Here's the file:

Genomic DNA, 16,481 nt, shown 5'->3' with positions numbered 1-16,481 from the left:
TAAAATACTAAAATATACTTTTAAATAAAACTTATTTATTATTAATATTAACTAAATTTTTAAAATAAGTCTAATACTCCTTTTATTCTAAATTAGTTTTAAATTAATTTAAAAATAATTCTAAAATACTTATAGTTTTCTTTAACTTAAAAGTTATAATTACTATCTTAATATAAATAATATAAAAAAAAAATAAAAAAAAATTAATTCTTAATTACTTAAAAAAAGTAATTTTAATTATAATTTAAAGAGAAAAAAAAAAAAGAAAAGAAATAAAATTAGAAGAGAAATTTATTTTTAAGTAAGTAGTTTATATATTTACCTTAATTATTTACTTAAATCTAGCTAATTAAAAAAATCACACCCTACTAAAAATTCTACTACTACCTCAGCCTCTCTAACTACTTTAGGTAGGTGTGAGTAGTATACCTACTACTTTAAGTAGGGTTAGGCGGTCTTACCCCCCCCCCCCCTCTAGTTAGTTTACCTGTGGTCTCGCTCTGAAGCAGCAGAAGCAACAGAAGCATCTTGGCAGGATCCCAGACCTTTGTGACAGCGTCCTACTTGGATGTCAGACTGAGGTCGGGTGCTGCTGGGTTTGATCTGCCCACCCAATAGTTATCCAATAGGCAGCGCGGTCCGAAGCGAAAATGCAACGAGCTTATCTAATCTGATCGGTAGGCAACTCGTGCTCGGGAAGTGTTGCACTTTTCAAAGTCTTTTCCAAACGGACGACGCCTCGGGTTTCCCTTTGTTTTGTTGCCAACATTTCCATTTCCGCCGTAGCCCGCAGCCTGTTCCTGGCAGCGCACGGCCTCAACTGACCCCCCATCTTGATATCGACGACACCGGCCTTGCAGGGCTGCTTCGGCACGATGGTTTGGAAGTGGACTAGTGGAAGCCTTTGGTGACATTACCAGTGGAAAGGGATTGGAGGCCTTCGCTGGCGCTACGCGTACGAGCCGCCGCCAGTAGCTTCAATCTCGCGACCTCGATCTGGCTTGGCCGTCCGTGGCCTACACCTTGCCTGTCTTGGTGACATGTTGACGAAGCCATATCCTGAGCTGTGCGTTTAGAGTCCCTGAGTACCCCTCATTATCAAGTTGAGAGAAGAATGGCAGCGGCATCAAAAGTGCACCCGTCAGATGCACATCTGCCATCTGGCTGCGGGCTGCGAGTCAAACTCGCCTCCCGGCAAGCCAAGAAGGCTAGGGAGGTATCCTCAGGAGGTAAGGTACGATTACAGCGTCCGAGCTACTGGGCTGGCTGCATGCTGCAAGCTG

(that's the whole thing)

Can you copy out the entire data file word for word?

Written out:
Genomic DNA, 16,481 nt, shown 5'->3' with positions numbered 1-16,481 from the left:
TAAAATACTAAAATATACTTTTAAATAAAACTTATTTATTATTAATATTAACTAAATTTTTAAAATAAGTCTAATACTCCTTTTATTCTAAATTAGTTTTAAATTAATTTAAAAATAATTCTAAAATACTTATAGTTTTCTTTAACTTAAAAGTTATAATTACTATCTTAATATAAATAATATAAAAAAAAAATAAAAAAAAATTAATTCTTAATTACTTAAAAAAAGTAATTTTAATTATAATTTAAAGAGAAAAAAAAAAAAGAAAAGAAATAAAATTAGAAGAGAAATTTATTTTTAAGTAAGTAGTTTATATATTTACCTTAATTATTTACTTAAATCTAGCTAATTAAAAAAATCACACCCTACTAAAAATTCTACTACTACCTCAGCCTCTCTAACTACTTTAGGTAGGTGTGAGTAGTATACCTACTACTTTAAGTAGGGTTAGGCGGTCTTACCCCCCCCCCCCCTCTAGTTAGTTTACCTGTGGTCTCGCTCTGAAGCAGCAGAAGCAACAGAAGCATCTTGGCAGGATCCCAGACCTTTGTGACAGCGTCCTACTTGGATGTCAGACTGAGGTCGGGTGCTGCTGGGTTTGATCTGCCCACCCAATAGTTATCCAATAGGCAGCGCGGTCCGAAGCGAAAATGCAACGAGCTTATCTAATCTGATCGGTAGGCAACTCGTGCTCGGGAAGTGTTGCACTTTTCAAAGTCTTTTCCAAACGGACGACGCCTCGGGTTTCCCTTTGTTTTGTTGCCAACATTTCCATTTCCGCCGTAGCCCGCAGCCTGTTCCTGGCAGCGCACGGCCTCAACTGACCCCCCATCTTGATATCGACGACACCGGCCTTGCAGGGCTGCTTCGGCACGATGGTTTGGAAGTGGACTAGTGGAAGCCTTTGGTGACATTACCAGTGGAAAGGGATTGGAGGCCTTCGCTGGCGCTACGCGTACGAGCCGCCGCCAGTAGCTTCAATCTCGCGACCTCGATCTGGCTTGGCCGTCCGTGGCCTACACCTTGCCTGTCTTGGTGACATGTTGACGAAGCCATATCCTGAGCTGTGCGTTTAGAGTCCCTGAGTACCCCTCATTATCAAGTTGAGAGAAGAATGGCAGCGGCATCAAAAGTGCACCCGTCAGATGCACATCTGCCATCTGGCTGCGGGCTGCGAGTCAAACTCGCCTCCCGGCAAGCCAAGAAGGCTAGGGAGGTATCCTCAGGAGGTAAGGTACGATTACAGCGTCCGAGCTACTGGGCTGGCTGCATGCTGCAAGCTG